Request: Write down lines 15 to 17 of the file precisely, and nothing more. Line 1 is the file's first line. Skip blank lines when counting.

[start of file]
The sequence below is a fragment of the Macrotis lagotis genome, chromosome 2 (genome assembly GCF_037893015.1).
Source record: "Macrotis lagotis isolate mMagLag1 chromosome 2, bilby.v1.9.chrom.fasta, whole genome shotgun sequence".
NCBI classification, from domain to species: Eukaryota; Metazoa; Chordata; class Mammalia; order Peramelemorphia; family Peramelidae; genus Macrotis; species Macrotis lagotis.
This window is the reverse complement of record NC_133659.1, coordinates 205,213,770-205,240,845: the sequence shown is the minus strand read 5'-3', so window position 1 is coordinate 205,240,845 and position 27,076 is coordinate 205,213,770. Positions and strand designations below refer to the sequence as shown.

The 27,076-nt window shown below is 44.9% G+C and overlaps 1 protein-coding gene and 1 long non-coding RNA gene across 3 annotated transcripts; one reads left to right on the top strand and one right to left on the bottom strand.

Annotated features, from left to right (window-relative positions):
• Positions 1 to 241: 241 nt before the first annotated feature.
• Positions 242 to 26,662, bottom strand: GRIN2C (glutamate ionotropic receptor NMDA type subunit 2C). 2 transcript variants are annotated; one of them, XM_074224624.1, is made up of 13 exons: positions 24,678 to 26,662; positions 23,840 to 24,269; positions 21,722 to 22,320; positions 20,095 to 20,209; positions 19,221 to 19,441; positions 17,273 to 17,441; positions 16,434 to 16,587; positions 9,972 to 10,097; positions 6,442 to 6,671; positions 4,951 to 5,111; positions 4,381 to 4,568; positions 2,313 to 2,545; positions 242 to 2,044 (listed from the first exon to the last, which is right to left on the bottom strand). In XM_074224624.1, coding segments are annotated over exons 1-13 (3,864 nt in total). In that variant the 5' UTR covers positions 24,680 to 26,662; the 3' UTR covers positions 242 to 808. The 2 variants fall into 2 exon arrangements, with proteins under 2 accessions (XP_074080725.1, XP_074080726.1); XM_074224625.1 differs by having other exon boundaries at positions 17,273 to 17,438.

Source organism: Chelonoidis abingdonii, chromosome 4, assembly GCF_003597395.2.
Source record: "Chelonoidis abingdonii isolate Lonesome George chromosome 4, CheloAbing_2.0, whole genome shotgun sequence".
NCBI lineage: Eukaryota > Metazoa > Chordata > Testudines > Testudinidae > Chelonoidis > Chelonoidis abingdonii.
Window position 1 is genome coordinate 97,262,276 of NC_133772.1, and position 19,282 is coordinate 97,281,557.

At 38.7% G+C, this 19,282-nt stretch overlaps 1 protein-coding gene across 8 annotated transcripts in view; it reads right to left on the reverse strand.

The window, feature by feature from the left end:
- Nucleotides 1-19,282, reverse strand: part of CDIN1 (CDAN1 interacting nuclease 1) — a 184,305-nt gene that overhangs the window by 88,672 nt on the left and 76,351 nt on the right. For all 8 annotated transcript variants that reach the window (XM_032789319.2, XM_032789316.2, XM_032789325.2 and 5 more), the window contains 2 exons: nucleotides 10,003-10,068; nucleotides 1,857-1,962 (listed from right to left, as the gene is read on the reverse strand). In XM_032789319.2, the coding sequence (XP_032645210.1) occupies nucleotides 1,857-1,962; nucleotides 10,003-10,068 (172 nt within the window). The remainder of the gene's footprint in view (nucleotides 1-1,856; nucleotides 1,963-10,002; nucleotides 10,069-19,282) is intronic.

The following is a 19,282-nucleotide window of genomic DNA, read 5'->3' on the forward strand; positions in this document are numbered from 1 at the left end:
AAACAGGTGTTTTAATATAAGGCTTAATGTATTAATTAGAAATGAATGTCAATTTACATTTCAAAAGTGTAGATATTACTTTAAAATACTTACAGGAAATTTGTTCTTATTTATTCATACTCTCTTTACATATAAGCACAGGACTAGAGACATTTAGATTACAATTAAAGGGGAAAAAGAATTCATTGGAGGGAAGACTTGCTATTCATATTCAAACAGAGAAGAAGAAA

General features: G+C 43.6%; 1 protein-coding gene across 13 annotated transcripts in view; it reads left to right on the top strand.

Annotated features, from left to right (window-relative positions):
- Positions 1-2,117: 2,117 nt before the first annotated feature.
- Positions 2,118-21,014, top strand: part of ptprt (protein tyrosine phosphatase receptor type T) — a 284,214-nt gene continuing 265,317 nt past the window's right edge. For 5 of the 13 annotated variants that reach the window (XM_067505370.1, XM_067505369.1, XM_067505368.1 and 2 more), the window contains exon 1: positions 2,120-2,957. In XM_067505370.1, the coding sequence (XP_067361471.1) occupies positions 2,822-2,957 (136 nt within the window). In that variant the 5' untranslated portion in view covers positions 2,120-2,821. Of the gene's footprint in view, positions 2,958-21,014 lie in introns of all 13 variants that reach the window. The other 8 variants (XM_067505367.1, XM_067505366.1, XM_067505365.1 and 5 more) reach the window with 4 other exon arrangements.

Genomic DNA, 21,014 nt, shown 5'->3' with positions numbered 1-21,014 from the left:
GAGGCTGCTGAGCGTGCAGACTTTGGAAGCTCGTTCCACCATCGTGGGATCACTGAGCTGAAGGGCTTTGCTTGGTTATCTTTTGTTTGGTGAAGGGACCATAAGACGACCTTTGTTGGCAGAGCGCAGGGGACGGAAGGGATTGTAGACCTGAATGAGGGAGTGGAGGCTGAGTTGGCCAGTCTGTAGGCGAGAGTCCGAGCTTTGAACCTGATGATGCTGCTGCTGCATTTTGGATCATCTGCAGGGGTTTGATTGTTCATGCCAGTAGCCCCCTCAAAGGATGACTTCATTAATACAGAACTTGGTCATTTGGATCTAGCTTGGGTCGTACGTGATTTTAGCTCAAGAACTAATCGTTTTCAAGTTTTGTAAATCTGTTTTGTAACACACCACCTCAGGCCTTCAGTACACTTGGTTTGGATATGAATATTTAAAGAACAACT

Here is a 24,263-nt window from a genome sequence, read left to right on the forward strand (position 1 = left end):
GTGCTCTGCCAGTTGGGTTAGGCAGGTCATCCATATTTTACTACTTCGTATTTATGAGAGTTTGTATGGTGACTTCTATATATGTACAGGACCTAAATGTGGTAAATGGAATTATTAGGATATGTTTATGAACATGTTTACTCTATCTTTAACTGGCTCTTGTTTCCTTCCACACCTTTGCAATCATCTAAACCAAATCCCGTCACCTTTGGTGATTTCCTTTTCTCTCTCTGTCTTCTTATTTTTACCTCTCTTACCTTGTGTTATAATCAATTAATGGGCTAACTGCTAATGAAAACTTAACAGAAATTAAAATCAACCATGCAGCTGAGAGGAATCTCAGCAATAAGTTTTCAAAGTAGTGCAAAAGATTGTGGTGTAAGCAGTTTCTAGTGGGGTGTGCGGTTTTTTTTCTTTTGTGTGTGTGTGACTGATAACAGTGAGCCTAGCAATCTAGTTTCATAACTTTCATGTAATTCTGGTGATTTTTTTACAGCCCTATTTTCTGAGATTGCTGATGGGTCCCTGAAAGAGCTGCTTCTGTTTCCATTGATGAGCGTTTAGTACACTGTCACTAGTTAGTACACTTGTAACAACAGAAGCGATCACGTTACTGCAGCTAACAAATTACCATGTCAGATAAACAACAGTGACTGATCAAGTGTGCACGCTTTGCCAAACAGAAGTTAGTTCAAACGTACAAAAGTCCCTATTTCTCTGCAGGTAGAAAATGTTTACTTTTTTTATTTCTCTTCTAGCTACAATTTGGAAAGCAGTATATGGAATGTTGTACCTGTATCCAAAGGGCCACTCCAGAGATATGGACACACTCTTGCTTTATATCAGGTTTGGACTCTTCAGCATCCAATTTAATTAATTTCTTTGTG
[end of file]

- Nucleotides 1-19,282, reverse strand: part of CDIN1 (CDAN1 interacting nuclease 1) — a 184,305-nt gene that overhangs the window by 88,672 nt on the left and 76,351 nt on the right. For all 8 annotated transcript variants that reach the window (XM_032789319.2, XM_032789316.2, XM_032789325.2 and 5 more), the window contains 2 exons: nucleotides 10,003-10,068; nucleotides 1,857-1,962 (listed from right to left, as the gene is read on the reverse strand). In XM_032789319.2, the coding sequence (XP_032645210.1) occupies nucleotides 1,857-1,962; nucleotides 10,003-10,068 (172 nt within the window). The remainder of the gene's footprint in view (nucleotides 1-1,856; nucleotides 1,963-10,002; nucleotides 10,069-19,282) is intronic.

The following is a 19,282-nucleotide window of genomic DNA, read 5'->3' on the forward strand; positions in this document are numbered from 1 at the left end:
AAACAGGTGTTTTAATATAAGGCTTAATGTATTAATTAGAAATGAATGTCAATTTACATTTCAAAAGTGTAGATATTACTTTAAAATACTTACAGGAAATTTGTTCTTATTTATTCATACTCTCTTTACATATAAGCACAGGACTAGAGACATTTAGATTACAATTAAAGGGGAAAAAGAATTCATTGGAGGGAAGACTTGCTATTCATATTCAAACAGAGAAGAAGAAA